June 10, 2018
A small but powerful collection of animal experimentation groups has presented measures to the National Institutes of Health (NIH) that would drastically weaken existing policies and regulations protecting animals in laboratories.
These pro-animal-research groups are using portions of the recently passed 21st Century Cures Act, which directs administrative agencies to “reduce the regulatory burden on researchers,” as an excuse for gutting current animal welfare regulations and oversight.
NIH is now considering implementing these measures and has opened up comments to the public.
Urgent! We have an opportunity to oppose this, but you must post your comment by midnight on Tuesday June 12.
You may recall that we recently asked you to contact the U.S. Department of Agriculture to oppose a proposal that would delegate oversight of animal research facilities to outside, third-party inspectors.
Fortunately, USDA discarded that plan after more than 35,500 members of the public contacted them, the overwhelming majority opposing the plan. Clearly, our actions can make a difference. Now we need to mobilize and speak out again.
Please click here to leave your comments on NIH’s website. You will see that the platform is unduly complicated. Please don’t let that dissuade you from leaving a comment.
You only need to leave two comments under the sections designated below. You can leave the other comment fields blank, except for filling in your name and other information at the top. Feel free to cut and paste the text below or use your own words if you prefer.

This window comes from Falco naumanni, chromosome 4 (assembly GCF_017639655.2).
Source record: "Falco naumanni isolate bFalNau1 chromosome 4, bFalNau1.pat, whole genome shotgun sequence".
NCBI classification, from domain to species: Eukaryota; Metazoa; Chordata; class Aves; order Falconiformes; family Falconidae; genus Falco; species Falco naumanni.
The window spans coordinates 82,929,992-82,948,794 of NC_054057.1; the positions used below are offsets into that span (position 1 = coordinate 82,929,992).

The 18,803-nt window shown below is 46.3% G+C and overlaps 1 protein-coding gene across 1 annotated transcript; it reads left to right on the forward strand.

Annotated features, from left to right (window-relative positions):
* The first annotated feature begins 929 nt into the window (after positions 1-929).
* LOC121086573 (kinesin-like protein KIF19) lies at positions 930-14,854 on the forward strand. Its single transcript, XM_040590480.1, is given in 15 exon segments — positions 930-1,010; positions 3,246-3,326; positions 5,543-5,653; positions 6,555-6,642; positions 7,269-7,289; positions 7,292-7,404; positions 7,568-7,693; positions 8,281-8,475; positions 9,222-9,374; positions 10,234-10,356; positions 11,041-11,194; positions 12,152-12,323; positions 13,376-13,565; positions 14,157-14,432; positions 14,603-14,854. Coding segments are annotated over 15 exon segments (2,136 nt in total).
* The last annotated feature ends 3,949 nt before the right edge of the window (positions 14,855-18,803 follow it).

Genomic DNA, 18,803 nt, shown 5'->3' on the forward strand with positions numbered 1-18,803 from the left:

Be sure to enter the number given by NIH at the bottom, or your submission will be rejected.
Under Comment A. 5. “Other approaches not previously mentioned”
I strongly oppose any changes to the current regulations that would set new, decreased standards for oversight of federally-funded animal research. I oppose proposals by the pro-animal-experimentation community, including those compiled in the 2017 report by the Federation of American Societies for Experimental Biology (FASEB), et al., who are using language in the 21st Century Cures Act to push for less transparency, fewer to no inspections, a weakening of the requirements to search for non-animal methods, and less oversight for animals in laboratories.
It is essential that USDA conduct annual unannounced inspections, and that IACUC’s maintain a twice-yearly inspection schedule. In addition, substantive, international literature searches must be required to identify non-animal alternatives to painful procedures on all vertebrate animals. Full IACUC committee review should be required and no expedited reviews permitted by a single committee member.
Under Comment B. 6. “Other tools or resources not previously mentioned.”
Any efforts to harmonize policies and regulations must not compromise the welfare of animals in laboratories. The best way to align USDA with NIH policy is to protect all vertebrate species, including fish, rats, mice and birds, who are currently exempt and comprise the greatest percentage of animals used. Currently NIH covers these species under provision of the Office of Laboratory Animal Welfare (OLAW), but USDA does not. Correcting this deficiency is essential for true harmonization of current policies and regulations.
The best way to reduce the regulatory burden imposed by the costly monitoring of live animals in research is to invest resources toward replacing animal experiments with human-relevant cutting-edge, non-animal technology.
Thank you for taking action to oppose measures that would further weaken an already minimal system of oversight for animals in labs.
Citizens for Alternatives to Animal Research (CAARE), is a 501(c)(3) non-profit organization, established to highlight and promote research without animals.
Please donate to support CAARE’s mission to end animal suffering by disseminating information about the power and progress of research without animals.